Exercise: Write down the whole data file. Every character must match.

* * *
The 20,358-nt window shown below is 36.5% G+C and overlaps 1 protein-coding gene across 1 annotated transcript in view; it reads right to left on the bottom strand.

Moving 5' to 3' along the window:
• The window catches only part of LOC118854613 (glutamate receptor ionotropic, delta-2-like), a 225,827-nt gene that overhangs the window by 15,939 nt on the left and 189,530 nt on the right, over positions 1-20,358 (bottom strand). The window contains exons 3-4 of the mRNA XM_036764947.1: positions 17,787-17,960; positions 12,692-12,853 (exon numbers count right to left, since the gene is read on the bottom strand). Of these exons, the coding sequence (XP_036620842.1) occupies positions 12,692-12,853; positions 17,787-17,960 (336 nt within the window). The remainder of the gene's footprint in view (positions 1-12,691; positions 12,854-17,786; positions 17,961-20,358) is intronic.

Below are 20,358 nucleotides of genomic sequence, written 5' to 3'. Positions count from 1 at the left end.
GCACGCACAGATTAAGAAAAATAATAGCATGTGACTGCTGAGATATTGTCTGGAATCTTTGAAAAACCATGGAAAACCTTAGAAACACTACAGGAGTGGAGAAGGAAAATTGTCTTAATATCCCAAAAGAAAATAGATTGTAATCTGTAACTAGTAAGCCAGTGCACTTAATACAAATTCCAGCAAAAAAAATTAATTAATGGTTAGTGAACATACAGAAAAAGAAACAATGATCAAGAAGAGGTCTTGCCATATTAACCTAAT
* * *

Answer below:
The 20,358-nt window shown below is 36.5% G+C and overlaps 1 protein-coding gene across 1 annotated transcript in view; it reads right to left on the bottom strand.

Moving 5' to 3' along the window:
• The window catches only part of LOC118854613 (glutamate receptor ionotropic, delta-2-like), a 225,827-nt gene that overhangs the window by 15,939 nt on the left and 189,530 nt on the right, over positions 1-20,358 (bottom strand). The window contains exons 3-4 of the mRNA XM_036764947.1: positions 17,787-17,960; positions 12,692-12,853 (exon numbers count right to left, since the gene is read on the bottom strand). Of these exons, the coding sequence (XP_036620842.1) occupies positions 12,692-12,853; positions 17,787-17,960 (336 nt within the window). The remainder of the gene's footprint in view (positions 1-12,691; positions 12,854-17,786; positions 17,961-20,358) is intronic.

Below are 20,358 nucleotides of genomic sequence, written 5' to 3'. Positions count from 1 at the left end.
GCACGCACAGATTAAGAAAAATAATAGCATGTGACTGCTGAGATATTGTCTGGAATCTTTGAAAAACCATGGAAAACCTTAGAAACACTACAGGAGTGGAGAAGGAAAATTGTCTTAATATCCCAAAAGAAAATAGATTGTAATCTGTAACTAGTAAGCCAGTGCACTTAATACAAATTCCAGCAAAAAAAATTAATTAATGGTTAGTGAACATACAGAAAAAGAAACAATGATCAAGAAGAGGTCTTGCCATATTAACCTAAT